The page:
So I watched this woman in the coffee shop where I go to write and knew she was doing exactly what I do with the New York Times puzzle: cheat.
She picked up her iPhone now and then and began to fill in letters. I walked up to her and said,”Excuse me but you’re not allowed to cheat.”
Whew, thank goodness she had a sense of humor. She burst into laughter and said she has just started doing crossword puzzles and needs a lot of help. She wondered why she’s able to do some puzzles so easily and others, not. I explained that these puzzles increase in difficulty beginning on Monday and by Saturday, she’ll need her iPhone. And no, she doesn’t even touch the NY Times puzzle but works on the local one.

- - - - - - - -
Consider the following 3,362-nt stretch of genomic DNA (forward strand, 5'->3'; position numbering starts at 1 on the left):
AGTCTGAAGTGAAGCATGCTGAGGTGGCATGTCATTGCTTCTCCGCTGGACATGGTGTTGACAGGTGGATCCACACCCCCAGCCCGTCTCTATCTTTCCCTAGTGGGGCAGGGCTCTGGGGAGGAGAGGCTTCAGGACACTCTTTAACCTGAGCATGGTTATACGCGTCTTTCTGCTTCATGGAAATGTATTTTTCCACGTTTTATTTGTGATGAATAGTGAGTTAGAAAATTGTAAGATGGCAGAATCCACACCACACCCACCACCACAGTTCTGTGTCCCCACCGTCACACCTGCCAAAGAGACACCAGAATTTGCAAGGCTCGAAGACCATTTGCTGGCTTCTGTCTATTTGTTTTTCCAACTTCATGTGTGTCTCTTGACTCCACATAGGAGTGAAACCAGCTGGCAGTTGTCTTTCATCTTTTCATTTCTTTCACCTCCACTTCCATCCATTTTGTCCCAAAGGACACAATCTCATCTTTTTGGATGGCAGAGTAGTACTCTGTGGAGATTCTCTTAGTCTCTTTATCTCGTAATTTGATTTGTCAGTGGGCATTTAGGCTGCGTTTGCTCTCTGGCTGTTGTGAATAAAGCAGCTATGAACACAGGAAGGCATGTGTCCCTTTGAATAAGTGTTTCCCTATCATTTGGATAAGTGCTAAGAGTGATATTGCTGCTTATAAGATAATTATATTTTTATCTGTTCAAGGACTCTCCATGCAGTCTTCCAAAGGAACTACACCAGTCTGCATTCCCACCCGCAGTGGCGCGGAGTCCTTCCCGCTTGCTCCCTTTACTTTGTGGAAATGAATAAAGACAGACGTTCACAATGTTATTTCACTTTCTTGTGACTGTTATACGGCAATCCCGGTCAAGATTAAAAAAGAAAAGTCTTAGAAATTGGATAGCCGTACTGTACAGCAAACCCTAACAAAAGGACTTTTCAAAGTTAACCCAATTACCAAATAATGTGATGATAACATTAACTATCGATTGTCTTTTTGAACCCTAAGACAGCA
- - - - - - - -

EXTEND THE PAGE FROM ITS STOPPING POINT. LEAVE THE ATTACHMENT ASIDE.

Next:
I thought of a time when I sat next to a gentleman on the plane. He worked on the New York Times puzzle and my glances told me he was a crossword puzzler. He filled in every letter and left it in the pocket of the seat in front of him. Finally, I leaned over and said, “You’re pretty smart. I can never finish the New York Times puzzle.”
He leaned over and whispered, “ I wanted to impress you so I just filled in letters. It worked.”
On another flight, a few seats away sat a young blond boy, about 10 years old, working on the crossword puzzle in the flight magazine. He turned around to look at me and asked, “Do you know the other name for Tokyo?”
I said, “Edo. E –d-o.”
He smiled and said thank you. Whew, it was a good thing this Japanese knew Edo. The Emperor was pleased.